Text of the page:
OTTAWA – Statistics Canada says Alberta led the provinces in economic growth in 2011, followed closely by Saskatchewan.
The Canadian economy as a whole expanded 2.6 per cent in 2011, slowing somewhat after a 3.4 per cent expansion in 2010.
But in Alberta, the economy picked up speed. It surged 5.2 per cent last year, after a more tepid 3.3 per cent expansion a year earlier, buoyed by high energy prices that encouraged extraction and exploration in the oil and gas patch.
Saskatchewan’s economy grew 4.8 per cent from the previous year, thanks to strong export demand for its natural resources.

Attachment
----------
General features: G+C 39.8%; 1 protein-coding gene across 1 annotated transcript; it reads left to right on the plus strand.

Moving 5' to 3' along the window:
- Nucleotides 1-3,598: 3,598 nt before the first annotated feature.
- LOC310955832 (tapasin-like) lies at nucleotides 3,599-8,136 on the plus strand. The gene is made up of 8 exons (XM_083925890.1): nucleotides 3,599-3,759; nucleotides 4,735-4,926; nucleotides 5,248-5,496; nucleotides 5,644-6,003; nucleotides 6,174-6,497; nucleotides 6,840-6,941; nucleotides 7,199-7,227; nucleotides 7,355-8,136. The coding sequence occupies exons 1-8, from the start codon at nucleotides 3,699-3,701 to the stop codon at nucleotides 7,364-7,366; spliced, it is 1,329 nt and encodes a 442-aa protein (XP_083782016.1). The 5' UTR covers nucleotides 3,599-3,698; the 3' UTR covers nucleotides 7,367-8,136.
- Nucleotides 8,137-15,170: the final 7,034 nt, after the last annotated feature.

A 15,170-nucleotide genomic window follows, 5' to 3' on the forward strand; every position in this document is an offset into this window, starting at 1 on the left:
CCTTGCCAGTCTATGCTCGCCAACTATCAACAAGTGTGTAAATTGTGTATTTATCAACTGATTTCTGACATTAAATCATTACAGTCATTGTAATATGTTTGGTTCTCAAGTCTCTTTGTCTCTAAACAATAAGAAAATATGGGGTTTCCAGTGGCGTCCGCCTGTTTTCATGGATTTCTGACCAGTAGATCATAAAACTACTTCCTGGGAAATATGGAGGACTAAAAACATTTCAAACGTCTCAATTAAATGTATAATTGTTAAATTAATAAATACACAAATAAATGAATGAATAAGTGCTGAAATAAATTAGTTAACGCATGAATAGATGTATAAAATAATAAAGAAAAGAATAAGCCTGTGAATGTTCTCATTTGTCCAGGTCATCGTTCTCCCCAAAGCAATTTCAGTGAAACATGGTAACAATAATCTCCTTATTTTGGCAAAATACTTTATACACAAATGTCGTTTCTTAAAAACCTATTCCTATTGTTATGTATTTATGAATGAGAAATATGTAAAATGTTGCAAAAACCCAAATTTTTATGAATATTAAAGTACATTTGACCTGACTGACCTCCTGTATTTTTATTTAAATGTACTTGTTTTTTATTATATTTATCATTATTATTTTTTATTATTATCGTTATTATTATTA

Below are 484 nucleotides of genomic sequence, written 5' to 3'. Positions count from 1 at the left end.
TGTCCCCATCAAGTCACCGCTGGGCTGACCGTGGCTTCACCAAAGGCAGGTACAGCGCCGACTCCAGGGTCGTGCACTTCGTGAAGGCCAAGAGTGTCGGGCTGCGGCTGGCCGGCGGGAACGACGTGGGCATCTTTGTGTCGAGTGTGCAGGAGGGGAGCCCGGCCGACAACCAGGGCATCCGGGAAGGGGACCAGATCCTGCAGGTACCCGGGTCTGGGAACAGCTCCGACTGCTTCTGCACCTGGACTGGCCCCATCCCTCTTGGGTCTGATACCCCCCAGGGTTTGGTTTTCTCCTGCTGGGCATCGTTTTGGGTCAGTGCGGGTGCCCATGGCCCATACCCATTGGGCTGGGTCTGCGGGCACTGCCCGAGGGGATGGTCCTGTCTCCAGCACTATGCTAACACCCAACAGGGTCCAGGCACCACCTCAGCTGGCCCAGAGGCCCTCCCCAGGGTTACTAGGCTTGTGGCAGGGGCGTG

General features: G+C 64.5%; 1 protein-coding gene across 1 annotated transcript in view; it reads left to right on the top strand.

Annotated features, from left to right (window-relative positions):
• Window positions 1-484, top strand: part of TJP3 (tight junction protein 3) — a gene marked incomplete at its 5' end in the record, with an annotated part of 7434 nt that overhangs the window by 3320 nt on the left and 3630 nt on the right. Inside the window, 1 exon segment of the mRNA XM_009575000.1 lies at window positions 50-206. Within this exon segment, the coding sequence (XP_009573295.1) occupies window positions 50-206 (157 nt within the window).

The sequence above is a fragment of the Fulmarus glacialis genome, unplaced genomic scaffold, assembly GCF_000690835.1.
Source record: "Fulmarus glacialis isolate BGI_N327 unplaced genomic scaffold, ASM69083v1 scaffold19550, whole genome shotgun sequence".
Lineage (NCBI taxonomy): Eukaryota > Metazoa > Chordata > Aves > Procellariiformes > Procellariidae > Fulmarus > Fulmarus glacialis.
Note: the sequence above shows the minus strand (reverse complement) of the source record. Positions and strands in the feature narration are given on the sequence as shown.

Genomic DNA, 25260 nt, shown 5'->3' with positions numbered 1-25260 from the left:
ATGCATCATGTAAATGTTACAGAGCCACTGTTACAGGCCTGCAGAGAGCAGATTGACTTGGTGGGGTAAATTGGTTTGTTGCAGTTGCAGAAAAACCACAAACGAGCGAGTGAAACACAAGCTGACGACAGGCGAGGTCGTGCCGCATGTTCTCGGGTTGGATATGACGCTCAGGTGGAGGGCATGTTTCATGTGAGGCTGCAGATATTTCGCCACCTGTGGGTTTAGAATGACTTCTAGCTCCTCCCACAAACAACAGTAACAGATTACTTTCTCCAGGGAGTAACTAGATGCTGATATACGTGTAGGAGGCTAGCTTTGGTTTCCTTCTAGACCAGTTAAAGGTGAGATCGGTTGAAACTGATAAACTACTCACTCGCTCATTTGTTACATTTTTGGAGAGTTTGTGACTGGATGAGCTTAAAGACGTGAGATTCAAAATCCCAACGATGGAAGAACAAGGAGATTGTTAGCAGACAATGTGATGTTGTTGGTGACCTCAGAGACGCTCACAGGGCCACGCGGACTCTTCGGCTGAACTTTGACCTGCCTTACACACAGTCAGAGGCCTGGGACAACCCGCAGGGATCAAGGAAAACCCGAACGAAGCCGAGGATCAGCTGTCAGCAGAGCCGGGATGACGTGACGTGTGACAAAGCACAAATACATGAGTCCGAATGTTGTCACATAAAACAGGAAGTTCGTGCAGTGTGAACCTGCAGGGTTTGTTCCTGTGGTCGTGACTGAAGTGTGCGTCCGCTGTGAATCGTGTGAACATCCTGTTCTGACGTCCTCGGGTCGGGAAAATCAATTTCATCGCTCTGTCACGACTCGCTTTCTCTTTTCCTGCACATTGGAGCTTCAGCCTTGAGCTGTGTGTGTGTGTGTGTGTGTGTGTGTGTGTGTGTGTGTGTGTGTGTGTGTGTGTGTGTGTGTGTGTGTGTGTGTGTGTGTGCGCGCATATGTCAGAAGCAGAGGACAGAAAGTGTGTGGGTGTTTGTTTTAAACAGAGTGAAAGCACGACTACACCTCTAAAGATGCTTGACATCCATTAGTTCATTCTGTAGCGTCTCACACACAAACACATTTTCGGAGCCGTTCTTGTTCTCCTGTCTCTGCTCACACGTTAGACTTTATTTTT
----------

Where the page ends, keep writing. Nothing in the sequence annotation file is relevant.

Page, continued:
The most populous province, Ontario, saw sluggish 2.0 per cent growth in 2011, led by mining and exploration, as well as manufacturing.
In the other provinces GDP grew 2.8 per cent in Newfoundland and Labrador, 1.1 in Prince Edward Island, 0.3 in Nova Scotia, 0.1 in New Brunswick, 1.7 per cent in Quebec, 1.1 in Manitoba, and 2.9 in British Columbia.
The only part of the country to see an outright contraction was Northwest Territories, where economic output dropped 5.5 per cent, led by a big decline in diamond mining.
In the other two territories, the Yukon saw 5.6 per cent growth amid record levels for gold and silver exploration. In Nunavut, where output of gold and silver ore mining increased for a second consecutive year, GDP rose 7.7 per cent.